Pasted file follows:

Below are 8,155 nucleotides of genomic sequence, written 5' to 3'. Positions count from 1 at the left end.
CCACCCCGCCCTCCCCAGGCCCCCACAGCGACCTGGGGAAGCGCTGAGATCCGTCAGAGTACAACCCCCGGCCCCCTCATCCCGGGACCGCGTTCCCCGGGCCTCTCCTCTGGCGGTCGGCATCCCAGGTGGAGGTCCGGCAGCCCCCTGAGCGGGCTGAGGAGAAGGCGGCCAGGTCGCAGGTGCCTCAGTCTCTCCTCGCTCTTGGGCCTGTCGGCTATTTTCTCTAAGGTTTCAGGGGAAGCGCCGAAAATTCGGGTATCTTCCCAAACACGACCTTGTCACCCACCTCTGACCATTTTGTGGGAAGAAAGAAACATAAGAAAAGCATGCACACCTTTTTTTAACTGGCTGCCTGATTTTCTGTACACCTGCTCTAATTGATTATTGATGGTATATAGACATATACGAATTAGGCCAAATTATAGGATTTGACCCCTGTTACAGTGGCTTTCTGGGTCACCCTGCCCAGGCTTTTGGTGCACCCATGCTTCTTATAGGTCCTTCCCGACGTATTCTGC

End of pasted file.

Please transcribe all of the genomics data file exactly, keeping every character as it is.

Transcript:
Below are 8,155 nucleotides of genomic sequence, written 5' to 3'. Positions count from 1 at the left end.
CCACCCCGCCCTCCCCAGGCCCCCACAGCGACCTGGGGAAGCGCTGAGATCCGTCAGAGTACAACCCCCGGCCCCCTCATCCCGGGACCGCGTTCCCCGGGCCTCTCCTCTGGCGGTCGGCATCCCAGGTGGAGGTCCGGCAGCCCCCTGAGCGGGCTGAGGAGAAGGCGGCCAGGTCGCAGGTGCCTCAGTCTCTCCTCGCTCTTGGGCCTGTCGGCTATTTTCTCTAAGGTTTCAGGGGAAGCGCCGAAAATTCGGGTATCTTCCCAAACACGACCTTGTCACCCACCTCTGACCATTTTGTGGGAAGAAAGAAACATAAGAAAAGCATGCACACCTTTTTTTAACTGGCTGCCTGATTTTCTGTACACCTGCTCTAATTGATTATTGATGGTATATAGACATATACGAATTAGGCCAAATTATAGGATTTGACCCCTGTTACAGTGGCTTTCTGGGTCACCCTGCCCAGGCTTTTGGTGCACCCATGCTTCTTATAGGTCCTTCCCGACGTATTCTGC